Everything turned out fine. The store wasn’t robbed and the witness (and her child) weren’t harmed. But did the woman make the right choice? What else could she have done?

    Calling her sister on the phone led to some unanticipated chaos and a delayed police response. The sister inside the store was new to that location. She didn’t know where the non-emergency police numbers were written down. The store employee said she didn’t know if it was appropriate to call 911 for such a situation and she couldn’t find the non-emergency police number.

    Instead of calling 911, she called her store manager, who then called the non-emergency police number from home. By the time we got the call, the robbers were long gone.

    Don’t be afraid to call 911! Get the police on their way as quickly as possible. Anytime there’s a serious crime in progress or a likelihood of injury, 911 is the appropriate number to dial. It would also be a good idea to write down any essential numbers near your home or business land line phone. It will save critical minutes if you don’t have to look up the number you need.

    Besides calling 911 instead of her sister in the store, what else should the woman have done? I think she is heroic for turning on her lights and alerting the robbers, but that course of action could have led to tragedy. The woman was unarmed. If the lights didn’t disturb the robbers, there was nothing that she could have done to stop the robbery. Any further action would only endanger her and the child. Maybe turning on the lights as she drove away would be a better option? If the lights would deter the robbers, they would still see them as the woman drove away. But driving away would put her in a safer position relative to the robbers.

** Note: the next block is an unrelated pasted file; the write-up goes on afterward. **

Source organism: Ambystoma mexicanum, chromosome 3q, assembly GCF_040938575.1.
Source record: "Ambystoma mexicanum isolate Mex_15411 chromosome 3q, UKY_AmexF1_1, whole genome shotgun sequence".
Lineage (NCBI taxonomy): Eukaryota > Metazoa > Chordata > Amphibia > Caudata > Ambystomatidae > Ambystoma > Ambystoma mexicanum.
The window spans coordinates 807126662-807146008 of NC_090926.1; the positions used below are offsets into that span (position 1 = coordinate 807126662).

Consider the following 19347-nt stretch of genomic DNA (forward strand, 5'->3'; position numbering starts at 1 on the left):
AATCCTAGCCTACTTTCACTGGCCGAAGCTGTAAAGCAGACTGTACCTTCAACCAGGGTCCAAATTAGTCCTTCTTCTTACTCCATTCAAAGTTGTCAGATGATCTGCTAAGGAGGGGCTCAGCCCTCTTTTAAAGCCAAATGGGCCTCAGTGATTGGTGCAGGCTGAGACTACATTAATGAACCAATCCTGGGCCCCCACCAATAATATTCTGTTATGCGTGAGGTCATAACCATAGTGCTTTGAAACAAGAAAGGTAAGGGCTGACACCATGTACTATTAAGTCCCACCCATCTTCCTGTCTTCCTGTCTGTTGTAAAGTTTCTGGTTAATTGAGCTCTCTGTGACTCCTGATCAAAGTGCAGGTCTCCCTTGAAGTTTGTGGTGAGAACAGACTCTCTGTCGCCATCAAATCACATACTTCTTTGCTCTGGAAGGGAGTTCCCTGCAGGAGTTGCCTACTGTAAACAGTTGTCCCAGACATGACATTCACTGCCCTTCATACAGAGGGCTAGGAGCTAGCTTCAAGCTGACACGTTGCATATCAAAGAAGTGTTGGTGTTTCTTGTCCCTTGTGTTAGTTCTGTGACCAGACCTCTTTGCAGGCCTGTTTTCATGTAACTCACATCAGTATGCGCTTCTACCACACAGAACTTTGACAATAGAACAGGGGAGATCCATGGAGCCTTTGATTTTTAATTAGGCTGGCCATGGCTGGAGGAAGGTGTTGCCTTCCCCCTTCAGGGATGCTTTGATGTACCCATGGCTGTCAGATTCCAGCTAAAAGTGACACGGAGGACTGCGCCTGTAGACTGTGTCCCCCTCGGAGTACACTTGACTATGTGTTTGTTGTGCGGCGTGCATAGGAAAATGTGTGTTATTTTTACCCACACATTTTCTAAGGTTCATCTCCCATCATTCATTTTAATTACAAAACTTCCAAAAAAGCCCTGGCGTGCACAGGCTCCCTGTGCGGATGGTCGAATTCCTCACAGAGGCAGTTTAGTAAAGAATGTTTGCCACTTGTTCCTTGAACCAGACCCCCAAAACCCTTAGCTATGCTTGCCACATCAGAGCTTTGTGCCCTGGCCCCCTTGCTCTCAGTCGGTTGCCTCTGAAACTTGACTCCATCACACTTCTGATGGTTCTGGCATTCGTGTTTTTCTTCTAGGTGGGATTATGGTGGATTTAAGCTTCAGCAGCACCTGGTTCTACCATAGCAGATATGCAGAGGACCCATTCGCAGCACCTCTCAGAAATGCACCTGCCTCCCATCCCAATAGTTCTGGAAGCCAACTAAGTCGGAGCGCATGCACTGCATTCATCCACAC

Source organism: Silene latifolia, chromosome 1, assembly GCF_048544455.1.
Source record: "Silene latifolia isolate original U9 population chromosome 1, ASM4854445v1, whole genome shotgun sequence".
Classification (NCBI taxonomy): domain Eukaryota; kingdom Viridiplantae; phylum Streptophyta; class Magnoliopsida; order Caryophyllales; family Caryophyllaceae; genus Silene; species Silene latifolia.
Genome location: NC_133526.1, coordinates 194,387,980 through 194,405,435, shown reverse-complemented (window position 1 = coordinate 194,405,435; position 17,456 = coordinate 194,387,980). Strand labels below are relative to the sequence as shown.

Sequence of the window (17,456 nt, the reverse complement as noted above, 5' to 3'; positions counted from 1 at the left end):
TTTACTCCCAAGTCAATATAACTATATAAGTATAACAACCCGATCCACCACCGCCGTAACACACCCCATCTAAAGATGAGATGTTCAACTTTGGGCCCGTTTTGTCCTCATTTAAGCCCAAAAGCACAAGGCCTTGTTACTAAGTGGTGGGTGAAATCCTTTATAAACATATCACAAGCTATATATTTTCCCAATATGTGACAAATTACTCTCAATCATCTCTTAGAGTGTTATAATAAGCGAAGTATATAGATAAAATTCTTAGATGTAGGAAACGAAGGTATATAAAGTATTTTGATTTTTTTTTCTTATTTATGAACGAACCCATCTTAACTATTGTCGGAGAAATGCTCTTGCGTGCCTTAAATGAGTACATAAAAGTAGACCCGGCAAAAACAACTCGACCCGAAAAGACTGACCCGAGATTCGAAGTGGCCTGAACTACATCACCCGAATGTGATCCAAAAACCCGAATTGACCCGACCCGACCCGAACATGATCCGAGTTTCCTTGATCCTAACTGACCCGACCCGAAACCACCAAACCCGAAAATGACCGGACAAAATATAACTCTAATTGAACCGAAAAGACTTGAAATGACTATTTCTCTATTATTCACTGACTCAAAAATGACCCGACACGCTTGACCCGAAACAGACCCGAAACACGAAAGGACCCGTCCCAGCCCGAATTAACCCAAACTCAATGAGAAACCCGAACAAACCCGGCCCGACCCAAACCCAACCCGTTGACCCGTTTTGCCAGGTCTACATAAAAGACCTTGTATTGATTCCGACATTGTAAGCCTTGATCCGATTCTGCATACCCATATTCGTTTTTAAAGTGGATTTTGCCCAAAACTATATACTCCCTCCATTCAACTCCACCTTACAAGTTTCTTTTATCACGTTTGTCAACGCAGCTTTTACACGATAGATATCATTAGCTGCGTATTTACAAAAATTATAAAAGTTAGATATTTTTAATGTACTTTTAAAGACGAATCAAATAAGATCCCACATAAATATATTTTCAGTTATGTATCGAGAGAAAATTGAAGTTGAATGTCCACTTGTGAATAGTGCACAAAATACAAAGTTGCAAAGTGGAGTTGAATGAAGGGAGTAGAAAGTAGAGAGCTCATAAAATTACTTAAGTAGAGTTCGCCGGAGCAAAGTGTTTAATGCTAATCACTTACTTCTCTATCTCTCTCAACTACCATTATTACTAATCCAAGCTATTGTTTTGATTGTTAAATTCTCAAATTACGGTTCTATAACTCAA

I don’t know what the “best” course of action would have been. I think that I would have driven away if I were in her spot, but you might feel differently.

    Most of my readers carry guns. What would you do here if you were carrying your pistol? Would you leave your infant child to protect your sister and friend? Would you willingly engage the two robbers knowing that you are certainly outnumbered and likely outgunned? Would you go into the store guns blazing or would your pretend to be unarmed until you could get a better handle on what was happening inside?

    All of these are questions to consider. There are no “right” answers. Each person will likely respond differently depending on skill level and motivation. I encourage you to think through this scenario and find your own “right answer.”

    Greg Ellifritz is a retired firearms and defensive tactics training officer. He holds instructor or master instructor certifications in more than 75 different weapon systems, defensive tactics programs and police specialty areas. Greg has a master's degree in Public Policy and Management and is an instructor for both the Ohio Peace Officer's Training Academy and the Tactical Defense Institute.

  • Cleveland Mayor Frank Jackson continues to shift blame for problems literally in his own back yard

    Jul 27, 2021 | 11:00 am

    Cleveland Mayor Frank Jackson continues to shift blame for problems literally in his own back yard

    Ohio gun owners are very familiar with Cleveland Mayor Frank Jackson, even if they are blessed to live outside of Cuyahoga County.

    Throughout his years as mayor, Jackson has sought to punish law-abiding gun owners for the violence in his crime-plagued city again and again and again.

    His latest effort comes via a letter to President Joe Biden, signed by 27 other mayors, asking for help to reduce gun violence.

    From Cleveland's Plain Dealer: